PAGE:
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by Jonathan Whitcomb

Living Pterosaurs newsletter 002


March 26, 2007       


Basics of the March-2007 expedition


To living-pterosaur investigators

and to those interested:


A few days ago, Paul Nation returned to the U.S.

after another expedition to the mainland of

Papua New Guinea. My preliminary conclusion is

that one of the most significant insights from

this latest excursion relates to last November's

expedition, in particular this:


The distant white glow to the east, seen early in

the morning of the Sunday that Paul was in the

"High Garden" observation area, was actually the

light from car headlights. The automobile was

about 20 miles away. Paul felt uneasy about that

brilliant white glow. On returning in March, his

doubts were confirmed with a more powerful pair

of binoculars. Paul also flew over the area and

verified the car's presence.


All the other sightings in the November, 2006,

expedition were genuine indava (ropen) lights.

Cliff Paiva's preliminary report to me (before

the formal completed report) included the finding

that the center of the two light sources was less

brilliant than immediately surrounding the center.

This is unlike what we would expect from headlights

or other similar electric light sources. It is also

unlike light from lanterns: I have solid confidence

that these two videotaped lights are ropen-lights.


In addition, there are no roads or cars on Mount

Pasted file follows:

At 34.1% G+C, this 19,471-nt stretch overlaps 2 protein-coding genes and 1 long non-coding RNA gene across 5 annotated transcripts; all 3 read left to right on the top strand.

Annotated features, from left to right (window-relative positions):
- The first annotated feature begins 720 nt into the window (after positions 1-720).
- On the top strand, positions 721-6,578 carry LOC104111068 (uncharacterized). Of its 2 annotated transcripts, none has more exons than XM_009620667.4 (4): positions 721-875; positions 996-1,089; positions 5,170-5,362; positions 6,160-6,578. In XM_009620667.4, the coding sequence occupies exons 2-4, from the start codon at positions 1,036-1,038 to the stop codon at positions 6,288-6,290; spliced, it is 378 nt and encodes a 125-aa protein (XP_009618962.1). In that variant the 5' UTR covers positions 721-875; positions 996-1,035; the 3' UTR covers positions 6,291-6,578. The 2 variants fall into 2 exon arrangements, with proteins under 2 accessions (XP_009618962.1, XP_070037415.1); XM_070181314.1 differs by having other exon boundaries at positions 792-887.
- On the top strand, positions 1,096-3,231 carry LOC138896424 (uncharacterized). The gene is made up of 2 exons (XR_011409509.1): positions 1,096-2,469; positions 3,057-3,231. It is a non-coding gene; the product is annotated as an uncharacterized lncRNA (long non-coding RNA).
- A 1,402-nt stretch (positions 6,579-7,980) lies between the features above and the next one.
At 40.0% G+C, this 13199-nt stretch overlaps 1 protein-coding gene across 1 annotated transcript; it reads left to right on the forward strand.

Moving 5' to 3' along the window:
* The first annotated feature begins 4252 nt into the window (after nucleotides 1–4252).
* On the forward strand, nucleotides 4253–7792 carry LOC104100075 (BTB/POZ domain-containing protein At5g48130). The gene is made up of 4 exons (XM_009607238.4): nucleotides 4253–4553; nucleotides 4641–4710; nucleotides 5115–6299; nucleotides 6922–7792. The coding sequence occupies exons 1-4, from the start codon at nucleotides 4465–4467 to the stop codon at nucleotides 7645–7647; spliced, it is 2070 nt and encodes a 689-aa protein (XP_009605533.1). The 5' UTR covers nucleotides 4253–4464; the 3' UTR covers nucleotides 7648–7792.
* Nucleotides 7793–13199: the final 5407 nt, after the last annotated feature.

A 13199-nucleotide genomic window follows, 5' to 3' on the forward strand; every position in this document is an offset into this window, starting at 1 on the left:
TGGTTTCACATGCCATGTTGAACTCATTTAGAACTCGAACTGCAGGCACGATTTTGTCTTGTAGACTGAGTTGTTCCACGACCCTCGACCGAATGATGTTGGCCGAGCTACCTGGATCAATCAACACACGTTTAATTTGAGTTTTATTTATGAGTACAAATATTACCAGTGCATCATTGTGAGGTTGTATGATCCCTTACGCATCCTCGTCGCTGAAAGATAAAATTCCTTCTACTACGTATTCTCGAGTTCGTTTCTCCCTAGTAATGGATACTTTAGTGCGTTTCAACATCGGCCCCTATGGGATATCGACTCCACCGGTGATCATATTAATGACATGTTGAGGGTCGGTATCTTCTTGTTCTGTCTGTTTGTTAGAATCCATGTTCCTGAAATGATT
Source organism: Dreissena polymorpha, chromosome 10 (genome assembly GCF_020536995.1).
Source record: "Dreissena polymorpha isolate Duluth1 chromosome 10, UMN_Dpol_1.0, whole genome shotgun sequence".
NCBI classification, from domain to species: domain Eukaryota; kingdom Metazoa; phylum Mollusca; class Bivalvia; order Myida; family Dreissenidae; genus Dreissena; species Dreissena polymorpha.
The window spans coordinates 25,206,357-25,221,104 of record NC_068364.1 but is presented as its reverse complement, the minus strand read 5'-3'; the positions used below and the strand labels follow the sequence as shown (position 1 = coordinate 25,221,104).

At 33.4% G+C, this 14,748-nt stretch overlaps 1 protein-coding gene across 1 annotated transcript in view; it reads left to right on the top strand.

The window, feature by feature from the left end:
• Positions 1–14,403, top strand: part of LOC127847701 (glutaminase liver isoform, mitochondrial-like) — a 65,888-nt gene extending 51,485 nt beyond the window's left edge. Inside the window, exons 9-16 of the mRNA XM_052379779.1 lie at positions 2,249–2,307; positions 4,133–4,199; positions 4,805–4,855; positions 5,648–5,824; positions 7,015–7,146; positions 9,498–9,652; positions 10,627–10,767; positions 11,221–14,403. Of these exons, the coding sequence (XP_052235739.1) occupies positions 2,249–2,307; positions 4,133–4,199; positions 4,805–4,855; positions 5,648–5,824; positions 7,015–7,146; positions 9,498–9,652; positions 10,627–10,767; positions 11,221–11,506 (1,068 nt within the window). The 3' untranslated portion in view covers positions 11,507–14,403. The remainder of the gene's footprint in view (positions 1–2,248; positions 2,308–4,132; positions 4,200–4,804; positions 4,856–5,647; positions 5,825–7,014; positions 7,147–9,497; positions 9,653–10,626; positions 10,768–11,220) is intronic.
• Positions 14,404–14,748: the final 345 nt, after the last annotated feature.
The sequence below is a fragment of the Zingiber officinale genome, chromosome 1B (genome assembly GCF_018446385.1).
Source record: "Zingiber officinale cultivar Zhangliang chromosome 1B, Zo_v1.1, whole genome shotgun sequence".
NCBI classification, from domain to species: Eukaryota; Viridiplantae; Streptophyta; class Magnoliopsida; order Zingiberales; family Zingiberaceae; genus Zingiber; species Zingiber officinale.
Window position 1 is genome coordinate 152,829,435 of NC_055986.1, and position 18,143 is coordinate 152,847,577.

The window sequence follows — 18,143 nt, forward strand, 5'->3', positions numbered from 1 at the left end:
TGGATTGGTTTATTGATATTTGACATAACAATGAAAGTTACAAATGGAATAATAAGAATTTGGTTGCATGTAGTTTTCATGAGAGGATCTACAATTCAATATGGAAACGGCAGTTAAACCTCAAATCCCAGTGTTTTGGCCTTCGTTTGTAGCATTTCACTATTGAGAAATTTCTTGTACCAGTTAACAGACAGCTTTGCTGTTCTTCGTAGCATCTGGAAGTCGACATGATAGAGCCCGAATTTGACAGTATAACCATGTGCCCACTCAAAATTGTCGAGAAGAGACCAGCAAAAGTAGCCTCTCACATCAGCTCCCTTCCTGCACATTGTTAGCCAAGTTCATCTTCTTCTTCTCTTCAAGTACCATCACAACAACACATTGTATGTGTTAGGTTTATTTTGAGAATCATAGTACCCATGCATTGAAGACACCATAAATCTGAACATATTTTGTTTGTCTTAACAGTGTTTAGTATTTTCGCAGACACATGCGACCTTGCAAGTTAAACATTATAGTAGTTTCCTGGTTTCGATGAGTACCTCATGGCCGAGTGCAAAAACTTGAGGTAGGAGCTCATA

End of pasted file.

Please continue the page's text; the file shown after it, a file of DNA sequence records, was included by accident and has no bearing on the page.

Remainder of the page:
Hamya, where a number of indavas were seen. There

were also no roads or cars on the ridge where the

two lights were videotaped.


The good news is that this mistaken identity was

caught by one of the investigators, not by one of

the skeptics. The bad news is that the indavas on

Mount Hamya in November did not stay through till

March. The villagers say that they live in trees.

It seems that they do not stay in one place for

very long, perhaps. This is unfortunate for our

investigations, in that it will be more difficult

to find them. On the other hand, it's good to

have this additional knowledge. We really need

a major expedition, in my opinion: several experts

over many weeks with all the needed resources.


Paul Nation has gone beyond the call of duty in

his expeditions. This time he suffered a bad

staph infection, unfortunately just beginning

to get worse as he began the 25-hour trip back

to the U.S.: He had to go to an emergency room

on his arrival. He's recovering and we hope and

pray that he will be in good health again within

the two weeks expected by the doctors.


As to the brilliant white light to the distant east

of the Tawa Village area, I hope that all references

on web pages (or elsewhere) will be removed or be

corrected. But all the other sightings from the

November 2006 expedition we believe to be indava

creatures: similar or the same kind as ropens.


Jonathan Whitcomb